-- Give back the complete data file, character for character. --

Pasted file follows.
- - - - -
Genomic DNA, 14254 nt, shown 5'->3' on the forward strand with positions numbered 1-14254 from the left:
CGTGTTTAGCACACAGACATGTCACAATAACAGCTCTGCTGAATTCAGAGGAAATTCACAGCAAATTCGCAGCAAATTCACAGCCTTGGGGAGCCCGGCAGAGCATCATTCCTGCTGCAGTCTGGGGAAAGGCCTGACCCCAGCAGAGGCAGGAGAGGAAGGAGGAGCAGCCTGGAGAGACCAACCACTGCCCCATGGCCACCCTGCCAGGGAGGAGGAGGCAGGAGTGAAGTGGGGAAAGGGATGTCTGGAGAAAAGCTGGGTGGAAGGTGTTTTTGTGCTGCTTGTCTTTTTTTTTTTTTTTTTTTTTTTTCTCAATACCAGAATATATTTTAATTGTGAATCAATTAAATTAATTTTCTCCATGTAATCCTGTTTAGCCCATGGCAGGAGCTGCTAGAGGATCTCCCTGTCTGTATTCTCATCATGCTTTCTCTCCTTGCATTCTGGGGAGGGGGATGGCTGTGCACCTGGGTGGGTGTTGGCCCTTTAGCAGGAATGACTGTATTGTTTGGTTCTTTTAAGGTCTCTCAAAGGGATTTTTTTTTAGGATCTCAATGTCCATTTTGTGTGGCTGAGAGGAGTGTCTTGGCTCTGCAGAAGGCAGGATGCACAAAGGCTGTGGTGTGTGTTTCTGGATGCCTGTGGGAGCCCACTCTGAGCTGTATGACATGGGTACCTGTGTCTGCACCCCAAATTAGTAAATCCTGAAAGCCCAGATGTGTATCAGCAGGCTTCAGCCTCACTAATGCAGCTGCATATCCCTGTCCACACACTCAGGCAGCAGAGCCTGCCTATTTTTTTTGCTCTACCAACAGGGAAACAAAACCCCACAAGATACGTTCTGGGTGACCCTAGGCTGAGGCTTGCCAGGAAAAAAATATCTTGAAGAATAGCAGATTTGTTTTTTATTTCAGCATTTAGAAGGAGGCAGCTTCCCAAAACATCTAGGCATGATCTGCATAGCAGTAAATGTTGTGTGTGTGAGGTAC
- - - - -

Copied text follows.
Genomic DNA, 14254 nt, shown 5'->3' on the forward strand with positions numbered 1-14254 from the left:
CGTGTTTAGCACACAGACATGTCACAATAACAGCTCTGCTGAATTCAGAGGAAATTCACAGCAAATTCGCAGCAAATTCACAGCCTTGGGGAGCCCGGCAGAGCATCATTCCTGCTGCAGTCTGGGGAAAGGCCTGACCCCAGCAGAGGCAGGAGAGGAAGGAGGAGCAGCCTGGAGAGACCAACCACTGCCCCATGGCCACCCTGCCAGGGAGGAGGAGGCAGGAGTGAAGTGGGGAAAGGGATGTCTGGAGAAAAGCTGGGTGGAAGGTGTTTTTGTGCTGCTTGTCTTTTTTTTTTTTTTTTTTTTTTTTCTCAATACCAGAATATATTTTAATTGTGAATCAATTAAATTAATTTTCTCCATGTAATCCTGTTTAGCCCATGGCAGGAGCTGCTAGAGGATCTCCCTGTCTGTATTCTCATCATGCTTTCTCTCCTTGCATTCTGGGGAGGGGGATGGCTGTGCACCTGGGTGGGTGTTGGCCCTTTAGCAGGAATGACTGTATTGTTTGGTTCTTTTAAGGTCTCTCAAAGGGATTTTTTTTTAGGATCTCAATGTCCATTTTGTGTGGCTGAGAGGAGTGTCTTGGCTCTGCAGAAGGCAGGATGCACAAAGGCTGTGGTGTGTGTTTCTGGATGCCTGTGGGAGCCCACTCTGAGCTGTATGACATGGGTACCTGTGTCTGCACCCCAAATTAGTAAATCCTGAAAGCCCAGATGTGTATCAGCAGGCTTCAGCCTCACTAATGCAGCTGCATATCCCTGTCCACACACTCAGGCAGCAGAGCCTGCCTATTTTTTTTGCTCTACCAACAGGGAAACAAAACCCCACAAGATACGTTCTGGGTGACCCTAGGCTGAGGCTTGCCAGGAAAAAAATATCTTGAAGAATAGCAGATTTGTTTTTTATTTCAGCATTTAGAAGGAGGCAGCTTCCCAAAACATCTAGGCATGATCTGCATAGCAGTAAATGTTGTGTGTGTGAGGTAC